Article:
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ERIC Number: EJ918244
Record Type: Journal
Publication Date: 2011-Mar-9
Pages: 2
Abstractor: ERIC
Reference Count: N/A
ISSN: ISSN-0277-4232
Overhaul of ESEA Could Drop Option of Alternate Exams
Shah, Nirvi
Education Week, v30 n23 p1, 19 Mar 2011
Renewal proposals for the Elementary and Secondary Education Act (ESEA), the current version of which is the No Child Left Behind (NCLB) Act, are still being discussed by congressional lawmakers and staff. Capitol Hill aides and U.S. Department of Education officials have suggested that a current federal regulation governing alternate testing for students with disabilities won't be a part of the law going forward. The so-called "2 percent rule" allows schools to give some students with disabilities exams that are different from those for general education students and based on modified achievement standards. The tests aren't based on easier, less challenging content, but they are intended to allow students to demonstrate mastery of that content in less depth and with some built-in accommodations that enable them to better show what they know. For example, multiple-choice questions may have three choices instead of four. If the point of a question is to test whether students know how to use a particular equation, they may be given the equation, rather than having to remember it, too. Schools and districts can use scores from these tests that are considered proficient or better when calculating adequate yearly progress under NCLB law, as long as the number of scores they include doesn't exceed 2 percent of all students in the grades that were given tests. Questions about how students are being identified for the exam and concerns that some schools have assumed that students with disabilities who scored low on general assessments could never master grade-level content are driving the move to do away with the 2 percent clause. Another exception that allows schools and districts to use alternate assessments for a smaller percentage of students with severe cognitive disabilities--tests that are based on an entirely separate set of standards--is likely to survive the next iteration of the law. The Education Department has awarded a separate grant to develop a new generation of these assessments. But in the next version of ESEA, lawmakers want to be sure that schools are more discerning about using these exams. They argue that if a child with severe cognitive disabilities needs the alternate assessment for one subject, schools shouldn't automatically use an alternate test for a subject in which the child could take the general assessment. The proposal to dump the 2 percent rule has been embraced by many advocates of students with disabilities, some of whom say the rule has been applied in an uneven, haphazard way.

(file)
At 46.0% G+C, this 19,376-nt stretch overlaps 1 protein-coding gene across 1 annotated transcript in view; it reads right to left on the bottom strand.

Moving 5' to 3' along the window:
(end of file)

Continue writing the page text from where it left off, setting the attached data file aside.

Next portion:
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Publication Type: Journal Articles; Reports - Descriptive
Education Level: Elementary Secondary Education
Audience: N/A
Language: English
Sponsor: N/A
Authoring Institution: N/A
Identifiers - Laws, Policies, & Programs: Elementary and Secondary Education Act; No Child Left Behind Act 2001